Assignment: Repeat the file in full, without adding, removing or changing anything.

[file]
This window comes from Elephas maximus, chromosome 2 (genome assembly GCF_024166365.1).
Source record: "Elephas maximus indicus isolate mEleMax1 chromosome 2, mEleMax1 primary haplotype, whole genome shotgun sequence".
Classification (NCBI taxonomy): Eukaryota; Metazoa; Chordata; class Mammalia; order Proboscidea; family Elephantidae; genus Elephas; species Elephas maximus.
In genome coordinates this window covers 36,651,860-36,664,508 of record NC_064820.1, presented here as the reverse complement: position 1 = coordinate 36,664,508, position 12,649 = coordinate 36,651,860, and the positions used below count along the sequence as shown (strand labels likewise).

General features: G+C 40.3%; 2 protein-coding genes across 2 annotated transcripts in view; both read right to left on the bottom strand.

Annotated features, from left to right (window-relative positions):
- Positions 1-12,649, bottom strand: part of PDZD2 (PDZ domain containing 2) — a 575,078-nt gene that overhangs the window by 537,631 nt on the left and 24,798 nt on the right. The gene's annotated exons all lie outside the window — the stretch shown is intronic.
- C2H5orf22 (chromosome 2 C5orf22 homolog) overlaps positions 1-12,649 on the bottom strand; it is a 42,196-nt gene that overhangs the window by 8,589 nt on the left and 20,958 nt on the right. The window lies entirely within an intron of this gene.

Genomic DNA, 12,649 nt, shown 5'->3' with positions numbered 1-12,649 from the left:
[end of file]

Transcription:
This window comes from Elephas maximus, chromosome 2 (genome assembly GCF_024166365.1).
Source record: "Elephas maximus indicus isolate mEleMax1 chromosome 2, mEleMax1 primary haplotype, whole genome shotgun sequence".
Classification (NCBI taxonomy): Eukaryota; Metazoa; Chordata; class Mammalia; order Proboscidea; family Elephantidae; genus Elephas; species Elephas maximus.
In genome coordinates this window covers 36,651,860-36,664,508 of record NC_064820.1, presented here as the reverse complement: position 1 = coordinate 36,664,508, position 12,649 = coordinate 36,651,860, and the positions used below count along the sequence as shown (strand labels likewise).

General features: G+C 40.3%; 2 protein-coding genes across 2 annotated transcripts in view; both read right to left on the bottom strand.

Annotated features, from left to right (window-relative positions):
- Positions 1-12,649, bottom strand: part of PDZD2 (PDZ domain containing 2) — a 575,078-nt gene that overhangs the window by 537,631 nt on the left and 24,798 nt on the right. The gene's annotated exons all lie outside the window — the stretch shown is intronic.
- C2H5orf22 (chromosome 2 C5orf22 homolog) overlaps positions 1-12,649 on the bottom strand; it is a 42,196-nt gene that overhangs the window by 8,589 nt on the left and 20,958 nt on the right. The window lies entirely within an intron of this gene.

Genomic DNA, 12,649 nt, shown 5'->3' with positions numbered 1-12,649 from the left: